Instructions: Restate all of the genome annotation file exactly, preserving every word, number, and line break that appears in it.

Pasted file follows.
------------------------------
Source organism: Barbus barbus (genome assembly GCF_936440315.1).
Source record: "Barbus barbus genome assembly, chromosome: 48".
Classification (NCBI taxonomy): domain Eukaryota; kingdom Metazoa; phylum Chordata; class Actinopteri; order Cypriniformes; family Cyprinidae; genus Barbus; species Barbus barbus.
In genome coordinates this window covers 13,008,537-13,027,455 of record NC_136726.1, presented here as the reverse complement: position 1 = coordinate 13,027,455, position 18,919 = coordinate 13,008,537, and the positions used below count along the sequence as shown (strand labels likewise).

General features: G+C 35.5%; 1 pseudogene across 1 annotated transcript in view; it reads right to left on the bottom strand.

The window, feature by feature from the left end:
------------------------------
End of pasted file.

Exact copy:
Source organism: Barbus barbus (genome assembly GCF_936440315.1).
Source record: "Barbus barbus genome assembly, chromosome: 48".
Classification (NCBI taxonomy): domain Eukaryota; kingdom Metazoa; phylum Chordata; class Actinopteri; order Cypriniformes; family Cyprinidae; genus Barbus; species Barbus barbus.
In genome coordinates this window covers 13,008,537-13,027,455 of record NC_136726.1, presented here as the reverse complement: position 1 = coordinate 13,027,455, position 18,919 = coordinate 13,008,537, and the positions used below count along the sequence as shown (strand labels likewise).

General features: G+C 35.5%; 1 pseudogene across 1 annotated transcript in view; it reads right to left on the bottom strand.

The window, feature by feature from the left end: